In recent years, studies on innovation and resilience, often adopt the angle of crisis recovery or focus on value-creating innovative and creative strategies and practices. While those studies have begun to explore the underpinning principles of innovation and resilience, they often focus on a specific sector or region or viewed through the narrow lenses of economic recovery. Moreover, the theoretical and applied aspects of innovation and resilience need to be approached from a multidisciplinary point of view, to enable a better understanding of the internal and external dynamics that affect the evolution, planning and delivery of events at times of uncertainty. The pathway to success (or failure) lies on the overall innovative stance adopted by event stakeholders and the resilience demonstrated by companies and communities alike to externalities that yield not only challenges and threats; but also bear opportunities for fundamentally rethinking our practices of planning and delivering events. Therefore, an SI revisiting innovation and resilience during uncertainty will be highly relevant to both, industry and academia.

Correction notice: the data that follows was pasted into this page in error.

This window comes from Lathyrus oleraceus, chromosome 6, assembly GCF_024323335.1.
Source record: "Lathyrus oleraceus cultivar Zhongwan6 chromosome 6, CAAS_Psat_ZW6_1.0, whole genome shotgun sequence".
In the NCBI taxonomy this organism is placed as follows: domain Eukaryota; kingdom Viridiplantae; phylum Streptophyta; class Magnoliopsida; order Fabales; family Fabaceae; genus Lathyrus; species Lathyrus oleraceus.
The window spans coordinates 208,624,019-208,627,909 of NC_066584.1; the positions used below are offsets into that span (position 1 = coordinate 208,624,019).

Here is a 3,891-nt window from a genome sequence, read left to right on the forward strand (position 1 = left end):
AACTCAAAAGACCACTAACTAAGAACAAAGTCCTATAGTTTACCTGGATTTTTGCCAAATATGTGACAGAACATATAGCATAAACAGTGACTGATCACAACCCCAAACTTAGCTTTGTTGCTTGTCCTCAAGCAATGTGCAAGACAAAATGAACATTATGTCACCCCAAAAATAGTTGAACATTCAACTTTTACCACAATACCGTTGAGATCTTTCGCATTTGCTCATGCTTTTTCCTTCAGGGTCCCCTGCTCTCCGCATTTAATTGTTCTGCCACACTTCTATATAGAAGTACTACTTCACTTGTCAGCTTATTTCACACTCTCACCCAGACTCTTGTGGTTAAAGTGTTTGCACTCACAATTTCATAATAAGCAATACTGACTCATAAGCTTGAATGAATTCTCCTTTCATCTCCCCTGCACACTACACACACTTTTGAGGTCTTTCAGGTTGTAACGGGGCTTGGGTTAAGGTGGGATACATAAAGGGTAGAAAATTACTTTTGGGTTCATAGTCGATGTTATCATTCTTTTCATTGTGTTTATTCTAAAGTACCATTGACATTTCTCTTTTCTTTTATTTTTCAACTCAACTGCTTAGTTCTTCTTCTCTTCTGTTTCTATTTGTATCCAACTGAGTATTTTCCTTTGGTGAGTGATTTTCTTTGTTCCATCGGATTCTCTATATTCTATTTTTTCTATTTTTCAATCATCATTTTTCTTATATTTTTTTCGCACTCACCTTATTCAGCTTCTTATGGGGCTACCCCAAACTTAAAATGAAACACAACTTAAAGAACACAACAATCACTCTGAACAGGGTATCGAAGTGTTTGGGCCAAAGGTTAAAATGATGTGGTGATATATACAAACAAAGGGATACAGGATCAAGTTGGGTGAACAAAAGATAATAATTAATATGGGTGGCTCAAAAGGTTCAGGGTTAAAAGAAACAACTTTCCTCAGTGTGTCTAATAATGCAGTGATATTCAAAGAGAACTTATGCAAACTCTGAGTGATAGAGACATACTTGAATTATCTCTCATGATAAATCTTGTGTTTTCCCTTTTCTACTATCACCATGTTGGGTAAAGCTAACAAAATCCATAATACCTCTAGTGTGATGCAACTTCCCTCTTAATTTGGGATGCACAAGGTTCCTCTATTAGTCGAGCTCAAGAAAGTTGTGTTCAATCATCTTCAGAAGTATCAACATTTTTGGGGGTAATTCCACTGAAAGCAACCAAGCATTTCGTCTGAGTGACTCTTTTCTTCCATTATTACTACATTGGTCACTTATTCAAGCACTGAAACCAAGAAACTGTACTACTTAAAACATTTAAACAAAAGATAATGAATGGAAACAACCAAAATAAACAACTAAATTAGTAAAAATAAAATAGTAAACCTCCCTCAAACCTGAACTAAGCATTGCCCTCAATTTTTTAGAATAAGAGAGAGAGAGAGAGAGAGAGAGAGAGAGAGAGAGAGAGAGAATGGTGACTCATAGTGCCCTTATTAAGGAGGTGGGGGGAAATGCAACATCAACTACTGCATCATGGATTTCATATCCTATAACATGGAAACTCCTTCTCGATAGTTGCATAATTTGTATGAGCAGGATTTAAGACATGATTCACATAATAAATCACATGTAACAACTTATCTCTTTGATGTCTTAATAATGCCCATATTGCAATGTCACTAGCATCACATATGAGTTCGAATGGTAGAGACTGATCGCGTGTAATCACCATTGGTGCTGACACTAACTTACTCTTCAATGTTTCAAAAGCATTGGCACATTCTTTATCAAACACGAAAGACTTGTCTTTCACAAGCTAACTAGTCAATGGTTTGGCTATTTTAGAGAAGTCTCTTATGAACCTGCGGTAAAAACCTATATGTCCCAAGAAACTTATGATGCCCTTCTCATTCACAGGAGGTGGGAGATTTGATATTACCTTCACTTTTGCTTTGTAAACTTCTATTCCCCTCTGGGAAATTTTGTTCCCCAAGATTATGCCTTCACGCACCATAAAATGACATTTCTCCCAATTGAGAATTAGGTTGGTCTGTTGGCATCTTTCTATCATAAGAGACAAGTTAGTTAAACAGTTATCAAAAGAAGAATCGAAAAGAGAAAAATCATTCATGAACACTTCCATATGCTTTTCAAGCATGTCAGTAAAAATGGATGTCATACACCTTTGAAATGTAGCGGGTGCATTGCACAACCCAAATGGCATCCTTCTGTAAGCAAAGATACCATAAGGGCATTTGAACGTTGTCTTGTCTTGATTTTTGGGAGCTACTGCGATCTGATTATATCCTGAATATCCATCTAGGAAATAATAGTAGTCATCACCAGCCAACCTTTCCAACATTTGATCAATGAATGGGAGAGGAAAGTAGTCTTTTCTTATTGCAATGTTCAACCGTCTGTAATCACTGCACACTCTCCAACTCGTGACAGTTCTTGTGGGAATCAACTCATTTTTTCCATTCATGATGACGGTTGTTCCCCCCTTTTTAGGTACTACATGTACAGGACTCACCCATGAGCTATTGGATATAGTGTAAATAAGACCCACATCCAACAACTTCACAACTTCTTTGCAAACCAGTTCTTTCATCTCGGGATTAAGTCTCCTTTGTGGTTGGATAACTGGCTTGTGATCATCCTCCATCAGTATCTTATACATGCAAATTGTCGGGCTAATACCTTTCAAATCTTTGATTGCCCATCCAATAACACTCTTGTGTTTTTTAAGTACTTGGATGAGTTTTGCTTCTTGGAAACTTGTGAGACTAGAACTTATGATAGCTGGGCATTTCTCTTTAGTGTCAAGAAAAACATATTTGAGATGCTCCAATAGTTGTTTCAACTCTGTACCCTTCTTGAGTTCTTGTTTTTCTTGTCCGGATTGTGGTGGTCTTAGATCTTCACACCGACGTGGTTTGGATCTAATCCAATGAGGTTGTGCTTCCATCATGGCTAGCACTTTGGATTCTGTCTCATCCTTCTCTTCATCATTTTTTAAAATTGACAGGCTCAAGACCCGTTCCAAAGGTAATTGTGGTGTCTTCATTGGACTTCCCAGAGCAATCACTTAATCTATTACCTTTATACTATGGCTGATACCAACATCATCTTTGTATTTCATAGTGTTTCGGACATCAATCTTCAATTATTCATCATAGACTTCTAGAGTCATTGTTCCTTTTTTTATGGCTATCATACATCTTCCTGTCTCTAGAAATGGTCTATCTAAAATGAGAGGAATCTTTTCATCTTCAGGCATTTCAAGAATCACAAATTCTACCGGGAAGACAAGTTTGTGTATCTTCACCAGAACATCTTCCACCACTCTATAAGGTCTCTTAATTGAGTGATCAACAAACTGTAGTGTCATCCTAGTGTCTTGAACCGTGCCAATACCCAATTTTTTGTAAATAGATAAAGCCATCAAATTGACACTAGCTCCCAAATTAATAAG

This special issue welcomes theoretical, empirical, experimental, and case study research contributions. These contributions should clearly address the theoretical and practical implications of the research in reference. Both conceptual and empirical work are welcome. Event innovation and resilience can be viewed under a variety of prisms, including but not limited to:
Innovation, creativity and change management
Competitiveness, sustainability and corporate social responsibility